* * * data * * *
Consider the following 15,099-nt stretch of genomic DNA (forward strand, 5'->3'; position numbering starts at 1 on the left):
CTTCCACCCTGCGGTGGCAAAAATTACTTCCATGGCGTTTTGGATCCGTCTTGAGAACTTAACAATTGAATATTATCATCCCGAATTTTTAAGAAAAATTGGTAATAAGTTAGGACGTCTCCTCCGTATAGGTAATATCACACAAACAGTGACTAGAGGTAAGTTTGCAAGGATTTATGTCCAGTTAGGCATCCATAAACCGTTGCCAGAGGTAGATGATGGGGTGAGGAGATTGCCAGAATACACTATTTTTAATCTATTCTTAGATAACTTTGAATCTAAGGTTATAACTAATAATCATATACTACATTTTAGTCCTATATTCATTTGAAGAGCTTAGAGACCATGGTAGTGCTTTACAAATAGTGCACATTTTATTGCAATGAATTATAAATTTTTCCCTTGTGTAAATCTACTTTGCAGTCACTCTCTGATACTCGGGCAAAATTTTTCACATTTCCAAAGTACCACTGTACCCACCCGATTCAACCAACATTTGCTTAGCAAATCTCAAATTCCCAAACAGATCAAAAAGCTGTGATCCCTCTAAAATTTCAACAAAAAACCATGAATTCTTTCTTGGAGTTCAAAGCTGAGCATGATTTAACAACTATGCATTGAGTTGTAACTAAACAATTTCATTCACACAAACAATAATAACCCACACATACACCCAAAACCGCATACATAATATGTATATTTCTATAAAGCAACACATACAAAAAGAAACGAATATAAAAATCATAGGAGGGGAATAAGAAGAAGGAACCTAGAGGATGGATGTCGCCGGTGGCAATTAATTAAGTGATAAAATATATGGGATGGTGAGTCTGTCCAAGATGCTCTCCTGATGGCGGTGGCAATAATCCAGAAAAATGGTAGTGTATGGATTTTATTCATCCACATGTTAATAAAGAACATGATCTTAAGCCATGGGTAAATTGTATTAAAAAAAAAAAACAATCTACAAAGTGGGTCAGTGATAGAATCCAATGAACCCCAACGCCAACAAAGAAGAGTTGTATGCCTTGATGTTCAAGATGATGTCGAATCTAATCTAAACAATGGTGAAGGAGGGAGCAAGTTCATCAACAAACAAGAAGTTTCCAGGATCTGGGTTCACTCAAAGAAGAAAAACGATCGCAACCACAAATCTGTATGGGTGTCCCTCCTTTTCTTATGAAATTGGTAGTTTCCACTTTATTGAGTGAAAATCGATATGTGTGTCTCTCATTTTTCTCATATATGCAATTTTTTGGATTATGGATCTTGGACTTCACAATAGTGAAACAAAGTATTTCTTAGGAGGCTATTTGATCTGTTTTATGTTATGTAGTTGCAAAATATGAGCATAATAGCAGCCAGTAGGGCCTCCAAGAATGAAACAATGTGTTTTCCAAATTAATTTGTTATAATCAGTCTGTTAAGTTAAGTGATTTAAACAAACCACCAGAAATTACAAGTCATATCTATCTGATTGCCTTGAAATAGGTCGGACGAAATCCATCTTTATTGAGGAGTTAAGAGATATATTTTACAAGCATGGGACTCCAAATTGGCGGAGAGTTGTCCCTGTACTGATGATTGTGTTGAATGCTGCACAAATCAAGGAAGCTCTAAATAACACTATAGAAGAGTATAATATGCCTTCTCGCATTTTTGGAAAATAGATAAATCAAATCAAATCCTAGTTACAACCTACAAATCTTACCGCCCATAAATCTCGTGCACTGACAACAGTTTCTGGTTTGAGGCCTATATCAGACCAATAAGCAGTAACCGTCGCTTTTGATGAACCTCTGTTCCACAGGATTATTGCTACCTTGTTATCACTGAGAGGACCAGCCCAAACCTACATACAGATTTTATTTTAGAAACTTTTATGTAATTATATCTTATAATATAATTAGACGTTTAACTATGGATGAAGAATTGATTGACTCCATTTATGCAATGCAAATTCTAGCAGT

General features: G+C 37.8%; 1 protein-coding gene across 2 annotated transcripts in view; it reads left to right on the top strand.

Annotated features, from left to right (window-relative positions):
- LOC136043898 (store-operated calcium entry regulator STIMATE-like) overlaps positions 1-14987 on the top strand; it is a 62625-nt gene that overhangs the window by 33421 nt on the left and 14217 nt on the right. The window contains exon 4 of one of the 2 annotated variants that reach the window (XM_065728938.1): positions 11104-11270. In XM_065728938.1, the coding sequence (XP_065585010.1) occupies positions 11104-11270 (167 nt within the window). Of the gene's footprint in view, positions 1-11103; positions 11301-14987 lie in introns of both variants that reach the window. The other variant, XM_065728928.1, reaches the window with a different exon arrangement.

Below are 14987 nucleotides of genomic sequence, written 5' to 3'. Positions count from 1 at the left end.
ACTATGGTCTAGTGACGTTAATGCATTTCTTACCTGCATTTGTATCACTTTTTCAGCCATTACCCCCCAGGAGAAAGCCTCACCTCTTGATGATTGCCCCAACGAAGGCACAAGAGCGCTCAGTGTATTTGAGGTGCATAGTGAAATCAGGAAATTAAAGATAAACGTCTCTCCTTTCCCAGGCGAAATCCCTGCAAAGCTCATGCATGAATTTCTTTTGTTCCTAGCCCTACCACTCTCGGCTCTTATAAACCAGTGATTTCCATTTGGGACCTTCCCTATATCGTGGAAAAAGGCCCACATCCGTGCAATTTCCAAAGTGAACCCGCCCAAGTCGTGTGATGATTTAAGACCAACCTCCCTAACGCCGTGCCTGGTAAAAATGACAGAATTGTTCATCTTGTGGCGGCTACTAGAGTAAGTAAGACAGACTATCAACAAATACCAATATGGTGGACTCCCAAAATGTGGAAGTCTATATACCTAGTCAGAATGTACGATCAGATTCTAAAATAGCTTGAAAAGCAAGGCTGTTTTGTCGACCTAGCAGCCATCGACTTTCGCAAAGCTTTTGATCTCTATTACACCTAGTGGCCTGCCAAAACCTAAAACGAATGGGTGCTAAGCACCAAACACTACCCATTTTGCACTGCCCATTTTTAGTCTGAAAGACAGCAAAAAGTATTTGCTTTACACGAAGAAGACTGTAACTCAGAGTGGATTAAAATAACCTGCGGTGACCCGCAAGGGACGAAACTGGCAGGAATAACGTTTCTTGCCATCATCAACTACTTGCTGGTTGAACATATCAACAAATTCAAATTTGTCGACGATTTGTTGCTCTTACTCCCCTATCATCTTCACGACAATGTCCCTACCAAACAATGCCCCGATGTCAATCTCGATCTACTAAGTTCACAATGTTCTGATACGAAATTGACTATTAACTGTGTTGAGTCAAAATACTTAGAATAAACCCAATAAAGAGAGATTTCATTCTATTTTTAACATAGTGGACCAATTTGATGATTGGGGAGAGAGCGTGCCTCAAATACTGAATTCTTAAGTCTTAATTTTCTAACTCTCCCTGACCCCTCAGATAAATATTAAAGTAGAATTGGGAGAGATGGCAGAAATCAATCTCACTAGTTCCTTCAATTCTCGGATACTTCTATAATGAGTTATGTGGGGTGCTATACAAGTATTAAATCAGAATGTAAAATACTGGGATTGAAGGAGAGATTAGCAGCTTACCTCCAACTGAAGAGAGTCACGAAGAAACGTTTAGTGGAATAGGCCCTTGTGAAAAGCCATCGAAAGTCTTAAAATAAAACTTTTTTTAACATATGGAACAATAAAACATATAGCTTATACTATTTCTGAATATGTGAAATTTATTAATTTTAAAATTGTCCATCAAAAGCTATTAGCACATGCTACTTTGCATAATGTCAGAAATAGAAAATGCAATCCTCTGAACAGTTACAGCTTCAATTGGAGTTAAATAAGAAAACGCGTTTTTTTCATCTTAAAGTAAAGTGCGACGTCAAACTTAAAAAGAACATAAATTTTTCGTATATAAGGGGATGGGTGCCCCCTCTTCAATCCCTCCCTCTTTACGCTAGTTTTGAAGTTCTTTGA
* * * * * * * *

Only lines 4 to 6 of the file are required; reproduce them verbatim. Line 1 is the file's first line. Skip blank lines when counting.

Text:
Annotated features, from left to right (window-relative positions):
- LOC136043898 (store-operated calcium entry regulator STIMATE-like) overlaps positions 1-14987 on the top strand; it is a 62625-nt gene that overhangs the window by 33421 nt on the left and 14217 nt on the right. The window contains exon 4 of one of the 2 annotated variants that reach the window (XM_065728938.1): positions 11104-11270. In XM_065728938.1, the coding sequence (XP_065585010.1) occupies positions 11104-11270 (167 nt within the window). Of the gene's footprint in view, positions 1-11103; positions 11301-14987 lie in introns of both variants that reach the window. The other variant, XM_065728928.1, reaches the window with a different exon arrangement.

Below are 14987 nucleotides of genomic sequence, written 5' to 3'. Positions count from 1 at the left end.